STORMY skies and Indian variants did not dissuade the enthusiastic bunch of walkers who joined the first guided walks this year led by trustees of The Watercress Way.

A five-mile circular loop called ‘Martyr and other Worthys’ was led by Kim Adams. It is one of the eight walk challenges which splits up the marathon length trail into bite-sized chunks. Stephen Jeffery ensured no one was abandoned as back stop, easily recognisable in the charity’s new branded high viz jacket.

Thank you to The Chestnut Horse’s hospitality in opening early in the morning for the covid and risk briefing and for a relaxed lunch at the end of the walk.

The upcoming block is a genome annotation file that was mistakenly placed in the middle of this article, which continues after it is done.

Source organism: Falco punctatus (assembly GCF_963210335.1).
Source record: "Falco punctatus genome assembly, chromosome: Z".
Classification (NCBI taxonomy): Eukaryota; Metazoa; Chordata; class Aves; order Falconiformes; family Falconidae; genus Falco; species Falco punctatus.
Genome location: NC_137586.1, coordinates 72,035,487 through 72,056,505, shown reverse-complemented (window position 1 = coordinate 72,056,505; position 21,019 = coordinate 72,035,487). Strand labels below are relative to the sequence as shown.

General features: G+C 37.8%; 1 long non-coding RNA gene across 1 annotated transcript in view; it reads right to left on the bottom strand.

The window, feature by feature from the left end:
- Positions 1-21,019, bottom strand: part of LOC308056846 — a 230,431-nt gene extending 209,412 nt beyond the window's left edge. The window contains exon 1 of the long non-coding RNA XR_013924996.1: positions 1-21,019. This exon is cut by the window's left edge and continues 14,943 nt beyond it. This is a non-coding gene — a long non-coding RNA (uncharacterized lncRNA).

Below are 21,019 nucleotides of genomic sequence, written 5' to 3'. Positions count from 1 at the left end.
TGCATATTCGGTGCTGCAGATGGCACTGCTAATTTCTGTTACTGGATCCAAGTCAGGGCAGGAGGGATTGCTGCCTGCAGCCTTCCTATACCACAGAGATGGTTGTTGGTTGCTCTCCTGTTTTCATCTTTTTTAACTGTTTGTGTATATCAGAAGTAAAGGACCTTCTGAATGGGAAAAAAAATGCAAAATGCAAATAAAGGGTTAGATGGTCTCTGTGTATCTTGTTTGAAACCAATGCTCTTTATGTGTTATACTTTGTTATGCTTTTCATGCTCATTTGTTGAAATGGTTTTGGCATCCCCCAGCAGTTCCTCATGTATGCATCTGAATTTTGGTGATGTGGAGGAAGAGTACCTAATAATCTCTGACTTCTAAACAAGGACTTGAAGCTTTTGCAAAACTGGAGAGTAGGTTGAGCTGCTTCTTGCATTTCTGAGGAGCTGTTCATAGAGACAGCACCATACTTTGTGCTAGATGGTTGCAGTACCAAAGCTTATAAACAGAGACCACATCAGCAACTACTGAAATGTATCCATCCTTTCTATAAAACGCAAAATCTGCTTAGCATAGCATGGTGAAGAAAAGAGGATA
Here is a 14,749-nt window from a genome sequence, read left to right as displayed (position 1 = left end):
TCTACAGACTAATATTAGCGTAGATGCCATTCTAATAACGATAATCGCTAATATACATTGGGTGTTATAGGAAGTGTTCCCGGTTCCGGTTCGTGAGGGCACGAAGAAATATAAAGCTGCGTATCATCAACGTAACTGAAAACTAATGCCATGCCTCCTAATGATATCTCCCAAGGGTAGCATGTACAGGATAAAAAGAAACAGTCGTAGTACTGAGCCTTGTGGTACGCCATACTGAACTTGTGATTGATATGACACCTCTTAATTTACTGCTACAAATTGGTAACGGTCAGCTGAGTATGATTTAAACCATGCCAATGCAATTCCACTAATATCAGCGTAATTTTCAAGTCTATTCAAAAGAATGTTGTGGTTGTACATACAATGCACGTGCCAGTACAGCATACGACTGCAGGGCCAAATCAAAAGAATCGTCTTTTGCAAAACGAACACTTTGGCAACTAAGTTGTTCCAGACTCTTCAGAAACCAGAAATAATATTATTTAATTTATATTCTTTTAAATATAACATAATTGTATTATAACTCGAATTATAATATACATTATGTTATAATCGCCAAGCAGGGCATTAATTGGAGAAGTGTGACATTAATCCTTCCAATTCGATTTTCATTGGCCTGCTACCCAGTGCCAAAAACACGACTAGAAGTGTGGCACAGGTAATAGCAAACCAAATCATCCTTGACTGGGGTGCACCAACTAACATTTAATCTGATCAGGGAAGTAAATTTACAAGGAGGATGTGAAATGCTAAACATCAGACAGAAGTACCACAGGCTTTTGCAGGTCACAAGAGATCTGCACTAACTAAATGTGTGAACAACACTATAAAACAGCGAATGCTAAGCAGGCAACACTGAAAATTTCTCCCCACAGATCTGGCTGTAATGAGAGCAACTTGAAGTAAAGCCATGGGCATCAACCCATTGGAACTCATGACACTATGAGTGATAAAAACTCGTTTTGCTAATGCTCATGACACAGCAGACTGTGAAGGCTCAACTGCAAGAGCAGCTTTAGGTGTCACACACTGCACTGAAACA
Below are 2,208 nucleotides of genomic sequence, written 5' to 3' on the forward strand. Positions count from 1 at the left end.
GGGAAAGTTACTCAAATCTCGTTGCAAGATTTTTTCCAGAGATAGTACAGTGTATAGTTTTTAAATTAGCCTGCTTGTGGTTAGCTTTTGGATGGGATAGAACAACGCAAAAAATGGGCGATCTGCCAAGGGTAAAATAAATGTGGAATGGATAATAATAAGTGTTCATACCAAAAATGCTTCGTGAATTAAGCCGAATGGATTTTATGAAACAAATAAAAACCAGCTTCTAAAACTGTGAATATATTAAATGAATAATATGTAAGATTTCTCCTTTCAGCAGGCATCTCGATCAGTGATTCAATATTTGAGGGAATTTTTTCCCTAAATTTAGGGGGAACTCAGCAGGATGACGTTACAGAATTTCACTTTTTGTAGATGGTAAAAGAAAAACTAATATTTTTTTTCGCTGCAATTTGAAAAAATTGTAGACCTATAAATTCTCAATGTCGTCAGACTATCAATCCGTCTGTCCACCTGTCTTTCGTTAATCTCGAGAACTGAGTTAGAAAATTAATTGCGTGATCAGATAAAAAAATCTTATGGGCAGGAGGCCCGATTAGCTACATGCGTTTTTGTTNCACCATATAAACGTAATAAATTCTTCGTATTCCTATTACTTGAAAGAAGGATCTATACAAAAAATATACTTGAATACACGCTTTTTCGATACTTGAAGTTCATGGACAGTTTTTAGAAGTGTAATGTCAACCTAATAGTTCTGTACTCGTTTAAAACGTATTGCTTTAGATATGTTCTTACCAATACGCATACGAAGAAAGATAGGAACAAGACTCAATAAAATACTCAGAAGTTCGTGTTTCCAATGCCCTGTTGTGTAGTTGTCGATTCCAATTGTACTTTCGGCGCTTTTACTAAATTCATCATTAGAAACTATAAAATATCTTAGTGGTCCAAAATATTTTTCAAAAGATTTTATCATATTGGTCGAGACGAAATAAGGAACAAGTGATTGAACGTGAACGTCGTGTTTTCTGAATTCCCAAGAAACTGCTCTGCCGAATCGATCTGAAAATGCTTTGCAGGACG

Walkers discovered:

• the imposing house of a tea plantation owner in Easton;

• an abandoned medieval village and how fulling mills harnessed the Itchen to pound Fuller’s earth into cotton to improve the weave at Abbots Worthy;

• the 100 ft deep cutting chopped out by hand by navvies as young as seven, now called Broadview, in Kings Worthy where once steam trains of the Watercress Line pounded;

• the role of the Reading Room in Kings Worthy for illiterate adults in Victorian times whilst their children went to school.

The light at the end of the underpass tunnel under the M3 was noticed by all of us as we savoured a little bit more freedom and enjoyed the great outdoors that Hampshire offers.

The next walk on the challenge on Sunday June 6 called “Oxen, Kings and Bubbly” starting from Alresford.

Sign up for tickets here